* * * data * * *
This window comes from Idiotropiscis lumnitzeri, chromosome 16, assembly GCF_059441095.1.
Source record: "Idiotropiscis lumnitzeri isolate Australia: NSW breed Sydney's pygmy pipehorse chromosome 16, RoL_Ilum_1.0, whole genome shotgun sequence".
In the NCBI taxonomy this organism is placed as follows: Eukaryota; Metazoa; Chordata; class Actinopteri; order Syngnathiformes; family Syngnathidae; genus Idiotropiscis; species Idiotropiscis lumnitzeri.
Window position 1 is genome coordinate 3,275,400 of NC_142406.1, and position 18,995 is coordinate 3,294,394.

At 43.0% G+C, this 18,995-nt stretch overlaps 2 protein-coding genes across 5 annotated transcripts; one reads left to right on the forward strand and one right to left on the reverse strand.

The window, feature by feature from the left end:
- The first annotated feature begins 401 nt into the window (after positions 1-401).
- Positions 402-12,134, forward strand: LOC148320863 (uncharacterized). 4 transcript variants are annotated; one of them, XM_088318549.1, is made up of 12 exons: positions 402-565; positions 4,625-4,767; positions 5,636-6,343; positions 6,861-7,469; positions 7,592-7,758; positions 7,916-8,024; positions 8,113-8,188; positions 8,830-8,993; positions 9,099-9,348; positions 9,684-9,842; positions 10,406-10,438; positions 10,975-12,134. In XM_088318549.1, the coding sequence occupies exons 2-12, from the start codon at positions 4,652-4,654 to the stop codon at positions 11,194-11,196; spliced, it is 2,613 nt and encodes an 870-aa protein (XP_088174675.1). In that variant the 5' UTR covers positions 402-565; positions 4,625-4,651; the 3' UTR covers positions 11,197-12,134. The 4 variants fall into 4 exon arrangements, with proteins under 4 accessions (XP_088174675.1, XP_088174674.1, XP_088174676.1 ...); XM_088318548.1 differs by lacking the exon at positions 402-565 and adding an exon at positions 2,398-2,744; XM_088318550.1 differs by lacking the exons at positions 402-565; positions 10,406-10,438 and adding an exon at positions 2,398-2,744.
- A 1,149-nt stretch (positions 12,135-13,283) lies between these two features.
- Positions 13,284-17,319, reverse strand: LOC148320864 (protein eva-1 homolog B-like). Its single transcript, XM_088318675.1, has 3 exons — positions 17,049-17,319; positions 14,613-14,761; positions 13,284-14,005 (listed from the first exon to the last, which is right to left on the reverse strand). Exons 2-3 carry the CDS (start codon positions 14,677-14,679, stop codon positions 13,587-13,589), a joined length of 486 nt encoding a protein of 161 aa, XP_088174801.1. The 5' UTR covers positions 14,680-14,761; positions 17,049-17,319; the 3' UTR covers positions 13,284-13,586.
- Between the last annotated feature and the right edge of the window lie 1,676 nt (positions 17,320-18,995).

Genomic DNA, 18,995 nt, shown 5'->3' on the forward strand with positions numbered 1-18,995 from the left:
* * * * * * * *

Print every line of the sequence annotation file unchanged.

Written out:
This window comes from Idiotropiscis lumnitzeri, chromosome 16, assembly GCF_059441095.1.
Source record: "Idiotropiscis lumnitzeri isolate Australia: NSW breed Sydney's pygmy pipehorse chromosome 16, RoL_Ilum_1.0, whole genome shotgun sequence".
In the NCBI taxonomy this organism is placed as follows: Eukaryota; Metazoa; Chordata; class Actinopteri; order Syngnathiformes; family Syngnathidae; genus Idiotropiscis; species Idiotropiscis lumnitzeri.
Window position 1 is genome coordinate 3,275,400 of NC_142406.1, and position 18,995 is coordinate 3,294,394.

At 43.0% G+C, this 18,995-nt stretch overlaps 2 protein-coding genes across 5 annotated transcripts; one reads left to right on the forward strand and one right to left on the reverse strand.

The window, feature by feature from the left end:
- The first annotated feature begins 401 nt into the window (after positions 1-401).
- Positions 402-12,134, forward strand: LOC148320863 (uncharacterized). 4 transcript variants are annotated; one of them, XM_088318549.1, is made up of 12 exons: positions 402-565; positions 4,625-4,767; positions 5,636-6,343; positions 6,861-7,469; positions 7,592-7,758; positions 7,916-8,024; positions 8,113-8,188; positions 8,830-8,993; positions 9,099-9,348; positions 9,684-9,842; positions 10,406-10,438; positions 10,975-12,134. In XM_088318549.1, the coding sequence occupies exons 2-12, from the start codon at positions 4,652-4,654 to the stop codon at positions 11,194-11,196; spliced, it is 2,613 nt and encodes an 870-aa protein (XP_088174675.1). In that variant the 5' UTR covers positions 402-565; positions 4,625-4,651; the 3' UTR covers positions 11,197-12,134. The 4 variants fall into 4 exon arrangements, with proteins under 4 accessions (XP_088174675.1, XP_088174674.1, XP_088174676.1 ...); XM_088318548.1 differs by lacking the exon at positions 402-565 and adding an exon at positions 2,398-2,744; XM_088318550.1 differs by lacking the exons at positions 402-565; positions 10,406-10,438 and adding an exon at positions 2,398-2,744.
- A 1,149-nt stretch (positions 12,135-13,283) lies between these two features.
- Positions 13,284-17,319, reverse strand: LOC148320864 (protein eva-1 homolog B-like). Its single transcript, XM_088318675.1, has 3 exons — positions 17,049-17,319; positions 14,613-14,761; positions 13,284-14,005 (listed from the first exon to the last, which is right to left on the reverse strand). Exons 2-3 carry the CDS (start codon positions 14,677-14,679, stop codon positions 13,587-13,589), a joined length of 486 nt encoding a protein of 161 aa, XP_088174801.1. The 5' UTR covers positions 14,680-14,761; positions 17,049-17,319; the 3' UTR covers positions 13,284-13,586.
- Between the last annotated feature and the right edge of the window lie 1,676 nt (positions 17,320-18,995).

Genomic DNA, 18,995 nt, shown 5'->3' on the forward strand with positions numbered 1-18,995 from the left: